Because the glory of God is in the face of Jesus Christ. Right here.

Everything changed, even as nothing changed.

Jesus stands at a well and a woman’s life is changed; by the glory of God, and for the glory of God.

And he has called us to be like him, to do as he did. His glory dwells within us, and we’ve been given that gift, we’ve met that same figure, the risen Christ, in order that God will be brought glory in all of this world.

That means our Sunday gatherings become the final expression of what God has been doing in the week leading up to them. They’re places of involvement, where we are made aware of what God is doing and we are stirred towards engaging with it. They’re places for reflection, where we can look back on the past week, let God’s spirit stir our hearts and direct us to where it is that His glory needs to be seen. They’re places for celebration, where we can celebrate God’s glory with us, celebrate what He is doing and what He has done. But they’re not an endpoint in themselves, just a continuation…

To acknowledge that, that might mean more worship songs written into direct contexts – think of Bluetree’s “God of this City”, written among Thai sex districts, or David Crowder Band’s “Here is Our King”, a reaction to the Boxing Day Tsunami, or John Mark McMillan’s “How He Loves”, written in the aftermath of the death of a youth pastor. That may mean restructuring our gatherings so that they are not so self-contained, so consciously *complete*, but instead acknowledge that there is work to be done outside, and church is not the culmination of that work, but just the beginning…

The glory of God is in our midst. It is walking amongst a dying world and it is meeting women at wells and it is modelling God’s love, God’s nature and God’s character to the people it meets.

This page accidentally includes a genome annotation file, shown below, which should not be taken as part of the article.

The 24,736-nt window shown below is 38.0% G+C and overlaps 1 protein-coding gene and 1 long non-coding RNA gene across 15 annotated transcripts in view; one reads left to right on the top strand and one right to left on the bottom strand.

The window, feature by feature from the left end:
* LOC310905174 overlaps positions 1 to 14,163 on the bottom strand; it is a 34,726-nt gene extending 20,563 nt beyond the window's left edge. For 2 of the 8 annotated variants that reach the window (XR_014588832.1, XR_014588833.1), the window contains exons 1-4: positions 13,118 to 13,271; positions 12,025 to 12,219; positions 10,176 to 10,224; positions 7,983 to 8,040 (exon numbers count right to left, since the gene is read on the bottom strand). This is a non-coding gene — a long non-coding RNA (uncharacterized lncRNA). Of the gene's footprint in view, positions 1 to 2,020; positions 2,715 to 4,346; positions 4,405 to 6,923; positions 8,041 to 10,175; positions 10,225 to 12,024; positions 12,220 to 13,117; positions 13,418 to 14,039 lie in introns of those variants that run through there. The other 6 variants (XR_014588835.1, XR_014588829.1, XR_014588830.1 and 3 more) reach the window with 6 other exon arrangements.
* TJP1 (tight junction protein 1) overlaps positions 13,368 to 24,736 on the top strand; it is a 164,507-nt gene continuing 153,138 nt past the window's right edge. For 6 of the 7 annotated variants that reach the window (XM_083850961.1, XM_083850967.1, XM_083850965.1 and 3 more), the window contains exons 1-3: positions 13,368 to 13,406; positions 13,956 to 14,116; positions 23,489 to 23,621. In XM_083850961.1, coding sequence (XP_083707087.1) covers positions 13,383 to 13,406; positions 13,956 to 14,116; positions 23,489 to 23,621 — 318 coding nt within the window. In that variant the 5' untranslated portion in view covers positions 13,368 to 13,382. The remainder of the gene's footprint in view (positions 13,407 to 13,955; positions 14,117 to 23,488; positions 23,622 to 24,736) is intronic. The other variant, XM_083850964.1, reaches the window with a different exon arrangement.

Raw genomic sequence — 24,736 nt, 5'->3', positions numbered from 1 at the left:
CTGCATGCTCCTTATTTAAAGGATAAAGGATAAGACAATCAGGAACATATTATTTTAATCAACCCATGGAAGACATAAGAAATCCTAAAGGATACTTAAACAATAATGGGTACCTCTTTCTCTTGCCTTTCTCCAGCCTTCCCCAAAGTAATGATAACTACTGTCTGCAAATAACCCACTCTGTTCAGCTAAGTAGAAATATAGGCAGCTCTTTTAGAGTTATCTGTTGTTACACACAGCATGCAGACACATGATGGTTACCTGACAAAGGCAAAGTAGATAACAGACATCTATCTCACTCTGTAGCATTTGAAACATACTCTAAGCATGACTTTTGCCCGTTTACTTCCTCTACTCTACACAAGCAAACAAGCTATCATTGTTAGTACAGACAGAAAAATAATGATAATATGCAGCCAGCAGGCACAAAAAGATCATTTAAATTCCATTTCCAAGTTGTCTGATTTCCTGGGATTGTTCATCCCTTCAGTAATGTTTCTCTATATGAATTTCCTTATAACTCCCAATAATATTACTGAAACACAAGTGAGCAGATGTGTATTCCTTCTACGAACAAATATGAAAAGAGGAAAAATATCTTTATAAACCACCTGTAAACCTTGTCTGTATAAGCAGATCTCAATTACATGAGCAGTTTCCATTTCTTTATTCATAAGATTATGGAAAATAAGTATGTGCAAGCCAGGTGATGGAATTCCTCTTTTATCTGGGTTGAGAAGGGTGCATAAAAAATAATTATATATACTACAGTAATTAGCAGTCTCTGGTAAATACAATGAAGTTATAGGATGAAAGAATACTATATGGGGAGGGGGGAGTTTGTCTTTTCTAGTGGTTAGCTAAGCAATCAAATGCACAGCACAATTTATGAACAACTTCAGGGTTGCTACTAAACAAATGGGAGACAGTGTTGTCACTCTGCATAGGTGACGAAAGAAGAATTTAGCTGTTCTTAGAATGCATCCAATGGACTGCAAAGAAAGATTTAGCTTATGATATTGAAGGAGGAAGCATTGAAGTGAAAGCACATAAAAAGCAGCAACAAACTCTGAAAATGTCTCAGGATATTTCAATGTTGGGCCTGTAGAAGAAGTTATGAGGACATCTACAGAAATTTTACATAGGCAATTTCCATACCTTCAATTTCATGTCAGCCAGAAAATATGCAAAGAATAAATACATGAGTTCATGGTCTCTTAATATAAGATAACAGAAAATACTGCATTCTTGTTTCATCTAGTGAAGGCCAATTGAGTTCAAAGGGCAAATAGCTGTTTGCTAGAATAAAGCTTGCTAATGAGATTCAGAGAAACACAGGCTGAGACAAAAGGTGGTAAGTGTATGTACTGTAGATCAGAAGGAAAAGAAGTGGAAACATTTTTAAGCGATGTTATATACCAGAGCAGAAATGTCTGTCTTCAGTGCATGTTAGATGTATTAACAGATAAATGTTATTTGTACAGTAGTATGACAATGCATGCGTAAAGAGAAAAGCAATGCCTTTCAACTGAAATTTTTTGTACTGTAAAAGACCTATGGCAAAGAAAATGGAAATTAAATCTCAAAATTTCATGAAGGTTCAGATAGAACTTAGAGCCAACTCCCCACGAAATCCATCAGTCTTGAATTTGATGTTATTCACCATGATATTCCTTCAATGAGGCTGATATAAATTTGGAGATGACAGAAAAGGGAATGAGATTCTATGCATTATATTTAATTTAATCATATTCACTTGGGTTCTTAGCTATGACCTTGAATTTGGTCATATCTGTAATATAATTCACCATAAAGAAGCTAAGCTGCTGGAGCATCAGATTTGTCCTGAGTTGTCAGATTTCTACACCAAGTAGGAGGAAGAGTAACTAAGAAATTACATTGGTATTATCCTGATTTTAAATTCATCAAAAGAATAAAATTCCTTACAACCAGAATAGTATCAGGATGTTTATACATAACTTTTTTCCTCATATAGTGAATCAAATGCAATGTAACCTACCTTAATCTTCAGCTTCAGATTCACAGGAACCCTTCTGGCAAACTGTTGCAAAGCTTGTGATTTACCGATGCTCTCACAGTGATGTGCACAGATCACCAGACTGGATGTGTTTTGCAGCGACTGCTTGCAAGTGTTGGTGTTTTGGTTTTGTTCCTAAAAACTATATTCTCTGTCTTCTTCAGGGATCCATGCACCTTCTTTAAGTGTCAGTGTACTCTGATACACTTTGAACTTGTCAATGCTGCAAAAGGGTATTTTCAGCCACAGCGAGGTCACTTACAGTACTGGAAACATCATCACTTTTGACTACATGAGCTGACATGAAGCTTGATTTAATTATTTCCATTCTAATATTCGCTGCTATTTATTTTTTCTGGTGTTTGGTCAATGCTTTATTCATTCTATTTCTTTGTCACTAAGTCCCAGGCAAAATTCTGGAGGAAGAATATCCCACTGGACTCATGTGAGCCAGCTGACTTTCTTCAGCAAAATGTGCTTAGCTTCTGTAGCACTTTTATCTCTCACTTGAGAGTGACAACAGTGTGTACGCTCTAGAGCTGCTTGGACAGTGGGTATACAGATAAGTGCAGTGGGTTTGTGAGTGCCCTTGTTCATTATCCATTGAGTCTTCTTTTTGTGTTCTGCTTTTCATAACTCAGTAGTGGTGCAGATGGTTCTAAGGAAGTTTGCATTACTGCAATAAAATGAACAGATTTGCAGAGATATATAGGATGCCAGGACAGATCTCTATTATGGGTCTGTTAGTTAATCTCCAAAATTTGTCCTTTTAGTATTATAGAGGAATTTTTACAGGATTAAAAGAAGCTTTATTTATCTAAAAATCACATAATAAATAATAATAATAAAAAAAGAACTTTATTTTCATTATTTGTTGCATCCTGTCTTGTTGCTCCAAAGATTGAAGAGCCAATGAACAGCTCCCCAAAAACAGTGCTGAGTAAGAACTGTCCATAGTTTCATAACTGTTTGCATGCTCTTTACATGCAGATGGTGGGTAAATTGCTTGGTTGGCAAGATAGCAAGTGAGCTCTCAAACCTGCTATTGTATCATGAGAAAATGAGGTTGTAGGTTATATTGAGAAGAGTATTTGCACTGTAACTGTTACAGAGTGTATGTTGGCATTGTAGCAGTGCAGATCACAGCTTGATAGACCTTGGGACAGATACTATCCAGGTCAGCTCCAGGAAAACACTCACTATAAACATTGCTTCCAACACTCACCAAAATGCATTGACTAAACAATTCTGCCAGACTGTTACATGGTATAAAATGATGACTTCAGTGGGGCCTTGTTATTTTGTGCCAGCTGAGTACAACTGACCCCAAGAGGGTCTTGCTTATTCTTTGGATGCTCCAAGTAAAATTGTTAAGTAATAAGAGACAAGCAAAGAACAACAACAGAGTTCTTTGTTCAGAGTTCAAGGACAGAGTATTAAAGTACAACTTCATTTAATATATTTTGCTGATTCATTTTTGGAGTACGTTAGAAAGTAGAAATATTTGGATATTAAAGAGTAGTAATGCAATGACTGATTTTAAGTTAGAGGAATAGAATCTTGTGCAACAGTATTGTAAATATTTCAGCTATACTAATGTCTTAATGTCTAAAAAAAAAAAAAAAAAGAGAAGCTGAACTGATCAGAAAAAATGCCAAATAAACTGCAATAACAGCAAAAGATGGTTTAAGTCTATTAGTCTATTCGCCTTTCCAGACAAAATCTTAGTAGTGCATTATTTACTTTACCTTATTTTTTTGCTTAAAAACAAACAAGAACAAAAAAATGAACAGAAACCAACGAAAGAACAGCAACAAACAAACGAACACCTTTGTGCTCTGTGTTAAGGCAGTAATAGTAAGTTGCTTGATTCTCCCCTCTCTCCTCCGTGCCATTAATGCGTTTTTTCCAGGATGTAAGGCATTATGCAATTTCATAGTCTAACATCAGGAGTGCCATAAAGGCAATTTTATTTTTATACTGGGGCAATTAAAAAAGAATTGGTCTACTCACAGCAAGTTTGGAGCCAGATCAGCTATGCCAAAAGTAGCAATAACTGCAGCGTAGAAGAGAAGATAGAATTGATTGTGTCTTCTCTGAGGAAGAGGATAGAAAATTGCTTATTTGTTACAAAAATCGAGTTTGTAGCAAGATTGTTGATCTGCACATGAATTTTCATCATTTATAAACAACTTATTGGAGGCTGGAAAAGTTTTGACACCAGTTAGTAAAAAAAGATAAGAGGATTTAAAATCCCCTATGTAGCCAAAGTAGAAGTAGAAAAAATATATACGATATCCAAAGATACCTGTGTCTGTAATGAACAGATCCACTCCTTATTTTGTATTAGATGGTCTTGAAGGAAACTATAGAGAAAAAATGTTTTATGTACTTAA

Or, at least, it should be…


But this is not the end of this discussion, because this discussion ends with you and God. If there are questions that you need to ask Him; like, ‘have I really sacrificed anything?’; like, ‘am I living a life for Your glory?’; like, ‘where are you calling me – where, or who, need to see You the most?’; then this is the time to ask those questions. The answers may not be instantaneous. This may be a process. But I assure you, the end point will be worth it.

I am not you, and I don’t know what your endpoint will be, or even what it will look like. We have to work this one out in community and with God, work out how this all works in practice, what bringing glory to God in our lives and in our worship looks like. But hopefully as a starting point (as that is what this is, and nothing more), this got you excited.

As I’ll tell you this: it got me excited. I can’t wait to hear what God is doing in you. I can’t wait to hear what comes next. I really can’t.

Something is coming, and it’s for His glory.

And I want to be a part of that, even though at the moment its conclusion is terrifyingly unknown.

What about you?